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Thread: The Gift

  1. #31
    Commodore con Forza
    Join Date
    Jan 2011
    Posts
    897
    Quote Originally Posted by Prog Head View Post
    My own definition fairly soon.
    The Gift-gift-2019-jpg

    Here it is:

    THE GIFT first made an impact on my musical consciousness when I heard the majestic CD "Awake And Dreaming" thirteen years ago. That fabulous debut immediately made me their devoted fan. Ever since I always can rely upon Mike Morton and cohorts, because they deliver the top notch records again and again. Their latest disc 'Antenna' (2019) is no exception. Based on a scheme of clever variations, the emotion laden melodious music sounds like a medley of contrasting influences superbly glued together. Is this new release any different from the previous works? Oh, yes! Hence, those who thought The Gift could demonstrate only a familiar approach, you should better change your judgment - the sooner the better. Here, the British team have managed to provide the largely unexpectable material in cross-over style. And it would be fair to say, the new record has its own potpourri-like nature, although retaining an evident stamp of The Gift that I know and love. This time around, the band decided to veer their route a bit away from pure progressive rock with a goal to employ some other components, serving to form the diverse sonical palette. Arranged in 10 compositions, CD 'Antenna' is one of those albums that works perfectly from the get go, ensuring lots of pleasure. This offer draws in, leaving in high anticipation of what will come next and making us want more and more. The opener ‘We Are Connected’ ensures an enveloping pop-rock pastiche. This is one of those rare showcases that resembles Talk Talk, INXS and Tears For Fears left, right and between yet maintaining The Gift's own integrity. The meticulous tweaks at soundscape lead to the pitch-perfect articulation. The follow-up 'Changeling' comes along to give another dimension for the album, when we delve into almost 10 minutes of the musical adventure built on a few contrasting ideas. Make no doubt, these guys still remember how to successfully handle a complicated prog-rock piece brimming with noteworthy hooks. The elaboration and virtuosity on display in this epic are arresting. The variable guitar melodies are working with the versatile bass and drums, gradually building tension, whilst confined keyboard moods thrown in, revealing a wonderful hybrid of accessibility. The charismatic voice of Mike Morton hits the mark every time to enrich the whole mix crafted by the skillful juxtaposition of instruments. Then, the things devolve to a more straightforward song ‘Back To Eden’ which is fascinating either way. Moving on. The fourth number ‘Long Time Dead’ introduce extra colours. In fact, most of it resembles to Tom Petty with the almost bluesy guitar moves. Not necessarily because of similar accents but more due to the meticulous way in which it combines together. What has left an explicit furrow in my soul is the tender ballad 'Snowfall' dedicated to former wife of Mike Morton. We hear the sensual singing gently escorted by piano of Gabriele Baldocci. There are also very subtle strings and pads in the background. The following testament to the variety of musical strains became ‘Far Stranger’ leaning towards a slightly theatrical execution. It holds its suitable place integrating to the overall sonic tapestry. The instrumental cut ‘Hand In Hand’ puts the ever-changing set in a favorable perspective to benefit from elegant interplay of two acoustic guitars afforded by David Lloyd and Stefan Dickers. This is something of a musical interlude that features pleasantly nice punctuations. Frustratingly, a brief track fades too quickly. The exploration of enigmatic alchemy continues with the strong ‘Wild Roses’ that may be described as a salute to Thin Lizzy. The guitarist Leroy James wrote it, being a longtime fan of late Phil Lynott. Well done. Next song confirms that the band continue to experiment. Functioning on a mystic level, ‘When You Are Old’ slows the pace down to provide a strange contrast with the rest of material. I cannot explain why but I was really embraced by its spacey, psychedelic resonation. The general feeling is like it's coming from other plane of existence, thanks to the group's willingness to experiment with different ideas. That might leave some people scratching their heads, but trust me, it works. And finally, disc ends out with a plot titled 'Closer' (the self-explanatory of course). In terms of instrumentation, it's one of the most catchy tracks on the entire set. The added value is astounding singing of Mike Morton who bears the lyrical message of this chapter. Everything is done for a worthy reason, because these musicians know when and how to represent something.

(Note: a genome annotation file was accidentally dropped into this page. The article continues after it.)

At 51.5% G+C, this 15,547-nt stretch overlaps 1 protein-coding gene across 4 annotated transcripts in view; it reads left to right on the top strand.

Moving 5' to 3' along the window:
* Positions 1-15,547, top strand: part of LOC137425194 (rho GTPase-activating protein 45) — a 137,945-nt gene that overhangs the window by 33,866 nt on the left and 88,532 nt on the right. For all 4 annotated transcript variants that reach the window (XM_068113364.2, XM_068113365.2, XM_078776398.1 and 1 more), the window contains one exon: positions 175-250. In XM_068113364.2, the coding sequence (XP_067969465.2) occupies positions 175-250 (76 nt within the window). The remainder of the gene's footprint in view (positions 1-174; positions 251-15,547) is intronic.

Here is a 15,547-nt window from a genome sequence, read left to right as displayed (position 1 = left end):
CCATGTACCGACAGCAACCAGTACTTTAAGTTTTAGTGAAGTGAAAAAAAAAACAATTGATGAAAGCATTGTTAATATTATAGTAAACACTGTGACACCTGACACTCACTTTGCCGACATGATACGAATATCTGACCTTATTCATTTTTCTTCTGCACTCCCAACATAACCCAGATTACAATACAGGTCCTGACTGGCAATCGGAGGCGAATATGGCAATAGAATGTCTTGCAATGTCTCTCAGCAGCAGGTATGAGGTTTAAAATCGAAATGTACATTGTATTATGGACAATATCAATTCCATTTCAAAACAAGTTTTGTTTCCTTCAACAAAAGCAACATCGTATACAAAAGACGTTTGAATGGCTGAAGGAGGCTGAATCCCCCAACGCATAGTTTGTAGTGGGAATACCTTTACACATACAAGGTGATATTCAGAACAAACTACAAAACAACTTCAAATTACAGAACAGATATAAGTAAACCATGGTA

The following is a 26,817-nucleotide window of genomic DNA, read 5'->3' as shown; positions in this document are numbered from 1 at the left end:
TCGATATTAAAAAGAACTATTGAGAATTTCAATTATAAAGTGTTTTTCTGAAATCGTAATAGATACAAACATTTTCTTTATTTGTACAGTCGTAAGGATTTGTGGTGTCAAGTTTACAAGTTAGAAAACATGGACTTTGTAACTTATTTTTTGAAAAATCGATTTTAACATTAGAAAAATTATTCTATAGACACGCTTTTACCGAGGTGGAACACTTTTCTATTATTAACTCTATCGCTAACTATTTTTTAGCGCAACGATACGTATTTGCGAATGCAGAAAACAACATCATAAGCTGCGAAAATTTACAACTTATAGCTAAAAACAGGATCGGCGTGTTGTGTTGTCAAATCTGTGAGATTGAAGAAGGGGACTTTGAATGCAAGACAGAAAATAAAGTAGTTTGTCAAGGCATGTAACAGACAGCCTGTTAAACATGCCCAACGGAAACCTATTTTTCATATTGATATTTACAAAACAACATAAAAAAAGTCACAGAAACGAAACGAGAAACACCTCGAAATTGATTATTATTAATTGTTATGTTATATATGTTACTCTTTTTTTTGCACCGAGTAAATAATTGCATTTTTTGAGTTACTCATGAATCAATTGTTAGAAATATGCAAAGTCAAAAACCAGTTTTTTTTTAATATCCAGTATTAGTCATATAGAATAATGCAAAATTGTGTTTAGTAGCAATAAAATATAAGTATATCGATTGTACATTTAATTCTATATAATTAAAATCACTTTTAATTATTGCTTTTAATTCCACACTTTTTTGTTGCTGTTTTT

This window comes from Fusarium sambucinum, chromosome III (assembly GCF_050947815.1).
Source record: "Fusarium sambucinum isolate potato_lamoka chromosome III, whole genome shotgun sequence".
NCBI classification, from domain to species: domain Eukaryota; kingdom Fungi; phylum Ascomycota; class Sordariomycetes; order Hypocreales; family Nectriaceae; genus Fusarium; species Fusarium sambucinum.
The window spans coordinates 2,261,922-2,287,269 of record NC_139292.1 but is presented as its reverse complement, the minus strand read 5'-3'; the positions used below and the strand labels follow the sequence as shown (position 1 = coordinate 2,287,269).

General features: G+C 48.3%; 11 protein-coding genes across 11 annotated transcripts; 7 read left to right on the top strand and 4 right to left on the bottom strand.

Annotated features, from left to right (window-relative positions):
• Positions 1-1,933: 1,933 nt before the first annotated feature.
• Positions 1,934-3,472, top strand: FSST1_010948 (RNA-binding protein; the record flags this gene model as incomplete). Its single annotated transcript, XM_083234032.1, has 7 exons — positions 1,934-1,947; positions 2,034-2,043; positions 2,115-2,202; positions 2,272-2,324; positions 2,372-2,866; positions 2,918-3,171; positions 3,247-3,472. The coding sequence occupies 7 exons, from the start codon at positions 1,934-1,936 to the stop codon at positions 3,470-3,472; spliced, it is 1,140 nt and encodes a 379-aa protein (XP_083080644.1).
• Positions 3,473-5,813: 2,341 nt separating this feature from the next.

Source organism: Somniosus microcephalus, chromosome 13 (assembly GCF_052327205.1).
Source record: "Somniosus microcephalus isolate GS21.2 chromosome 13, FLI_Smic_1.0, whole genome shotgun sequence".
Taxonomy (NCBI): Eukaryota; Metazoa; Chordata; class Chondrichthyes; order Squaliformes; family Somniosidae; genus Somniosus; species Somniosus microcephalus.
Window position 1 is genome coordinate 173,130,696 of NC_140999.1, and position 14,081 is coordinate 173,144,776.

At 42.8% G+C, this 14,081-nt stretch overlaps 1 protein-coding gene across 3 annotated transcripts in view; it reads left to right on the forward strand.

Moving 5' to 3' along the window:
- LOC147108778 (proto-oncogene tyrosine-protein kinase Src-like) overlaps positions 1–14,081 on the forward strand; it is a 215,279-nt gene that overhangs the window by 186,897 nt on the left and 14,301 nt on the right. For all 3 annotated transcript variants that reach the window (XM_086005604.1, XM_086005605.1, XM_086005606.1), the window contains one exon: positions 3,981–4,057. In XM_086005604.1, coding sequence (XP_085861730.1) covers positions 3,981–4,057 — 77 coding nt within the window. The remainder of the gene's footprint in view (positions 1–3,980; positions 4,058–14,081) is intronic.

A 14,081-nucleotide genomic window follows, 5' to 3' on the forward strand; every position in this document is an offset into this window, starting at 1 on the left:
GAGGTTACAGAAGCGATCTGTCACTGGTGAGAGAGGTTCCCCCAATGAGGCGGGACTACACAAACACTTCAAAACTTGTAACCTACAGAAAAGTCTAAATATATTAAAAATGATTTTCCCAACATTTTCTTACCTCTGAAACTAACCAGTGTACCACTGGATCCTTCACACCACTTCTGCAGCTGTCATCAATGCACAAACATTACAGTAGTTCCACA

Now it's a right time, where I have to stop and claim that CD 'Antenna' sounds exciting throughout, from the very first notes of the opening song until the farewell chords of closing track. Ever and anon changing material exhibits the uniform high level of care and craftsmanship. The production of this album is clear, deep and bright; all performers do one hell of a job with lots of transitions. It is also worth giving a quick mention with regard to the nice accompanying booklet. So what are you waiting for? BUY IT!...
    Last edited by Prog Head; Jul-13-2019 at 08:46.

  2. #32
    Commodore con Forza
    Join Date
    Jan 2011
    Posts
    897
    A duo review of 'Antenna' on DPRP website.

    http://www.dprp.net/reviews/2019-062#gift

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